Alternative forms of identity
Suppose Susan Jones recently married William Taylor and chose to assume "Taylor" as her new married surname. Also suppose that there has been insufficient time to receive a new driver's license with her new surname so the only proper identification documents Susan has lists her surname as Jones. Perhaps Susan and her husband William Taylor have chosen to purchase a property and take title as William Taylor and Susan Taylor, husband and wife... When the loan documents are presented to the notary, they will require that Susan Jones is properly identified as Susan Taylor!
If someone is requiring notarial services but lacks the proper identification, we can use a procedure called a obtaining a credible witness. In California, a notary may rely on the oath of either one or two credible witnesses as a proper form of identity. If only one credible witness is used, that credible witness must personally know the signer and be personally known by the notary. The credible witness must swear the following oath or affirmation:
That the person making the acknowledgment is the person named within the document.
- The person making the acknowledgment is personally known to the credible witness.
- That it is the reasonable belief of the witness that the circumstances of the person making the acknowledgment are such that it would be very difficult or impossible for that person to obtain another form of identification.
- The person making the acknowledgment does not possess any of the identification documents named above.
- The witness does not have a financial interest in the document being acknowledged and is not named in the document.
Since the credible witness is personally known by the notary, and the credible witness personally knows the document signer, this establishes a reasonable chain of knowledge regarding the identity of the document signer according to California notary law. If the Notary does not know the Credible Witness, then two Credible Witnesses may be used whose identities are proven to the notary. Please note that credible witnesses may not have any financial interest in the document, nor may they be named within the document!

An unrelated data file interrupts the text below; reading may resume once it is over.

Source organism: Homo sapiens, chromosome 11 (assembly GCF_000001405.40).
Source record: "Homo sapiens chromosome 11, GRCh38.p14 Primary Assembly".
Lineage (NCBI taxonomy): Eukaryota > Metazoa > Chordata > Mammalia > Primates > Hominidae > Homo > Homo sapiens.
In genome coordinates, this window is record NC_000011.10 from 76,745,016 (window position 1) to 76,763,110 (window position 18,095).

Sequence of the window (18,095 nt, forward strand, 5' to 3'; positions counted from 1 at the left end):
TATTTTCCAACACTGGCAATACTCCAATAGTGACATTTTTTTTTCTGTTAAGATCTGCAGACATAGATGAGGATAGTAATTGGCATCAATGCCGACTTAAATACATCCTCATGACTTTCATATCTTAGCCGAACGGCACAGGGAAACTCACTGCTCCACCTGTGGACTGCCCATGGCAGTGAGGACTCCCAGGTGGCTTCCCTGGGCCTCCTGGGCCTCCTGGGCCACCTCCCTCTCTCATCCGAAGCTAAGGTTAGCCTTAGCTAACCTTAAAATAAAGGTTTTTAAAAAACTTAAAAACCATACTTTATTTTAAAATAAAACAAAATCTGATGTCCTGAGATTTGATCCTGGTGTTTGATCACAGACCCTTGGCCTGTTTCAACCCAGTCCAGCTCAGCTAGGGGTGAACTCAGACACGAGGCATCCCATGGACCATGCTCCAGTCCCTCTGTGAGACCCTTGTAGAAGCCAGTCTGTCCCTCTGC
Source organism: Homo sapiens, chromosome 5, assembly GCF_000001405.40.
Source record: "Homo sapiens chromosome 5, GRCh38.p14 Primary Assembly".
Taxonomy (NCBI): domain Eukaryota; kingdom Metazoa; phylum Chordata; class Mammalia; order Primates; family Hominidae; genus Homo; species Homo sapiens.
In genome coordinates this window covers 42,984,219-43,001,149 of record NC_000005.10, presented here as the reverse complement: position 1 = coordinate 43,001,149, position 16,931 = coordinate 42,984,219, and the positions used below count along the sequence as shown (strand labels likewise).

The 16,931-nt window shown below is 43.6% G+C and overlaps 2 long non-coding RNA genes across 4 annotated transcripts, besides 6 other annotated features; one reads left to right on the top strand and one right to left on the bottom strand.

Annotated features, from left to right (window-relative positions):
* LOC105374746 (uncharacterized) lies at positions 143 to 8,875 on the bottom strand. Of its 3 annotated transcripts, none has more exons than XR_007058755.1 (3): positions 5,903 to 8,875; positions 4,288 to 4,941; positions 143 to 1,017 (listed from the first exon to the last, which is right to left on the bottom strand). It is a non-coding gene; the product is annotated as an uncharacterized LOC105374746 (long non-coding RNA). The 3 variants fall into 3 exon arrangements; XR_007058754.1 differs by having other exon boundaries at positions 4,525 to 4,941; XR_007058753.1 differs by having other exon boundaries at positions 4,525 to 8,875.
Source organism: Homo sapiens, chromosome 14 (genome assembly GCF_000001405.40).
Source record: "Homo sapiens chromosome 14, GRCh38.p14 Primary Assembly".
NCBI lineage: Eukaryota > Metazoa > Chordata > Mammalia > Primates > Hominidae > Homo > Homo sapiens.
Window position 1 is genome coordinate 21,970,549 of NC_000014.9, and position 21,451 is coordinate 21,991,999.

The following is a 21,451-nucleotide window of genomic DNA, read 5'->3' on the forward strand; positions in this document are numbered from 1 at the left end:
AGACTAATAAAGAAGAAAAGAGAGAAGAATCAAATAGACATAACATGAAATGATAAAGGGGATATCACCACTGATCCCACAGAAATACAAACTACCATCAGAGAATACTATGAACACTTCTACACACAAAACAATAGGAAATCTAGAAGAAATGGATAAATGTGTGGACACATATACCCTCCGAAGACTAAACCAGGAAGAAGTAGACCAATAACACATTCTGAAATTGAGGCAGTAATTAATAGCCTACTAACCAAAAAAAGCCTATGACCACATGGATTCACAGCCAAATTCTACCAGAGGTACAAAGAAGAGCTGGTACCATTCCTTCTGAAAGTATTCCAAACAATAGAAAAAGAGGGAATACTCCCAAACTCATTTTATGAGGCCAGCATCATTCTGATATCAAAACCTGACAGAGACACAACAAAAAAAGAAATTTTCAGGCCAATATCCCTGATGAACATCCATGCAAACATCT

This sounds complicated but let's return to our example of Susan Jones and William Taylor. Susan must prove her identity to the notary as Susan Taylor but has no identification documents acceptable under notary law with her new name.
Now suppose it so happened that Susan's long-time friend, who knew that Susan had recently married William Taylor also happened to be a long-time friend of the notary. The notary could use his or her friend as a credible witness in order to verfiy the identy of Susan Taylor.
You might wonder why the notary could not use the Marriage Certificate as proof of identity but since this certificate does not comply with the requirements for identification, it may not be used.
Of course, the chances of the notary personally knowing the credible witness are slim and in California, in such a case, two credible witnesses may be used as long as both prove thier identities to the notary. Perhaps two long-time neighbors would agree to identify Susan Taylor. As long as the credible witnesses personally know the document signer and will not directly benefit from the document being notarized, they may be used.
|The Credible Witness(s) do not sign the document but must sign the notary journal. Remember that a single credible witness must personally be known by the notary and must personally know the signer, so the notary will not use identification documents to verify identity, but with two credible witnesses, identity documents are used for the credible witnesses since the notary does not personally know either credible witness. Of course, if the notary knew either one of the credible witnesses, only one would be required.